We continue our run-through of the hymns in The Lutheran Hymnal (Concordia Publishing House, 1941) with emphasis on three types of hymns: (1) instances of bad judgment by the folks who selected hymns for the book, judged on the basis of historic, confessional and liturgical Lutheranism; (2) noteworthy quirks of hymn-tune pairing; and (3) wonderful hymns that I think should receive more play time (by which I mean singing time) in confessional Lutheran congregations, even if it means undertaking a challenging process of getting acquainted, because of their precious spiritual and artistic value.In this last installment regarding TLH, we tackle the section toward the end of the book titled "Carols and Spiritual Songs," which I foretold would carry a lot of "Type 1" tackiness in proportion to the rest of the book.
(646) Silent night! Holy night! has previously gotten lip from me.
(647) O little town of Bethlehem, or rather its tune ST. LOUIS, has also already been honored by my criticism. However, I might also note that besides ST. LOUIS and frequently seen alternate tune FOREST GREEN, I have detected ties between this well-known Christmas carol and several other hymn tunes, including Henry Walford Davies' CHRISTMAS CAROL (cf. SBH 27).
(649) Jesus, Savior, pilot me is another been-there, done-that.
(650) Behold a Stranger at the door is a flimsy little scrap of decisionistic, altar call rubbish that shouldn't be in a Lutheran hymnal. Written by a certain Joseph Grigg (1765), set to Lowell Mason's HAMBURG (itself adapted from the Gregorian First Tone) and based on an obnoxious interpretation of Revelation 3:20, it (or through it, the singer) reasons and begs and pleads and cajoles and nags some imaginary person whose tush is warming the anxious bench to "admit Him" before He departs in wrath, before "the hour's at hand when at His door denied you'll stand." Oh, let Him in, it insists; let His reign in your heart begin; open the door. And presto! Your Lutheran congregation has become Methodist.
I touched on (653) Now the light has gone away before – or at least, its too-precious tune, MUEDE BIN ICH. About Frances R. Havergal's children's bedtime prayer poem, I have to admit it hits many points that I think would be good for children to learn to pray about. It actually puts to shame a lot of other kiddie hymns, simply by including such lines as "Thou didst die that I might live. All my blessings come from Thee" and "Thou wilt love me to the end." Also to be commended to parents seeking a hymn for their children to learn by heart are (654) Now the day is over (words and music by Sabine Baring-Gould, best known for this hymn and "Onward, Christian Soldiers" and for his translation of the Basque carol, "The angel Gabriel from heaven came") and (655) I pray Thee, dear Lord Jesus, a one-stanza hymn from Thomas Kingo's Danish, set to Hartnack Zinck's beautiful tune JEG VIL MIG HERREN LOVE.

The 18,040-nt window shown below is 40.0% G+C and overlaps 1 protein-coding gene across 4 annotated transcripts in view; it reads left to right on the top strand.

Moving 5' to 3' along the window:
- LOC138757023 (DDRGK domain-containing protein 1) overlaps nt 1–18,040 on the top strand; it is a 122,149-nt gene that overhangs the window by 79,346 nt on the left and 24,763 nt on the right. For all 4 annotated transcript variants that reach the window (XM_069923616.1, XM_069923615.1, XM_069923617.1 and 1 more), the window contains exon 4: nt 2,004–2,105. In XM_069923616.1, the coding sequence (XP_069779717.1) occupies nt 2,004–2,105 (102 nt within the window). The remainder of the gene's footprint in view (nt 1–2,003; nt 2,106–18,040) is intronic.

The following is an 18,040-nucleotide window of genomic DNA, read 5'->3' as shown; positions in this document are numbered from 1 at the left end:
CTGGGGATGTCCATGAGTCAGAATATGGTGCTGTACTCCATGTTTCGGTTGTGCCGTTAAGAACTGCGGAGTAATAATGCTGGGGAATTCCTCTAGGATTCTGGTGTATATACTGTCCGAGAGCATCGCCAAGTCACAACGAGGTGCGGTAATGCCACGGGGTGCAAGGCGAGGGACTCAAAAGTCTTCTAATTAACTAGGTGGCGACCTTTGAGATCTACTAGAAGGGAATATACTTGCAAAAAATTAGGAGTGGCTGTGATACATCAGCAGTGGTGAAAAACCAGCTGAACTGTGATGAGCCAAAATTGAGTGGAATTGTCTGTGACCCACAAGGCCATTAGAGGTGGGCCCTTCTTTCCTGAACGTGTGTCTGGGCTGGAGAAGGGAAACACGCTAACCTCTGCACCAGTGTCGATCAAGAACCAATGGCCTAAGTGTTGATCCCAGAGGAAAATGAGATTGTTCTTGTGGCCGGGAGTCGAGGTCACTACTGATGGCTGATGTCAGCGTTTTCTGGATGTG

As evidence that a single remark made in passing can ruin something beautiful for you, I might mention (656) Behold a host, arrayed in white, which I thought was all right until a certain pastor mused aloud that the line at the end of stanza 2, "The Lamb, their Lord, at festal board Himself is Host and Guest" doesn't really make sense in the context of the paschal feast – or at least, fails to mention that He actually is the feast. Let's put it down to things inevitably going astray in translation and note that (1) TLH employs a pretty hymn-like arrangement adapted from Edvard Grieg's harmonization of the Norwegian folk melody DEN STORE HVIDE FLOK, which TLH titles GREAT WHITE HOST; compare the much more theatrical arrangement in LW 192. (2) Folks who can imagine no other tune being paired with this hymn may be astonished to learn that in LHy 492, the Grieg piece is only the second tune, while the first is a Ludvig Lindeman number by the same name. And finally, (3), I'm the organist who missed a repeat sign while playing the second tune out of LHy 492 and left the congregation hanging at the end of Stanza 3. Mea maxima culpa.
(658) Onward, Christian soldiers is that other well-known hymn by Sabine Baring-Gould, with music by Arthur Sullivan (yea, he of Gilbert & Sullivan), and (660) I'm but a stranger here also partakes of a Sullivan tune, and on both of them I have previously commented at least once; and beyond what I said there, peace.
Next time, I think, I will follow a reader's suggestion and begin a new segment, praising the beauties (and occasionally knocking the blemishes) of The Evangelical Lutheran Hymnary, the ELS hymnal that came out in 1996 when I happened to be in the ELS, and for whose editors I hold much personal and professional love and admiration. Could they be guilty of tackiness? Well, nobody's perfect. Wait and see. We might just find out that they've uncovered rare treasures worthy to be more widely known.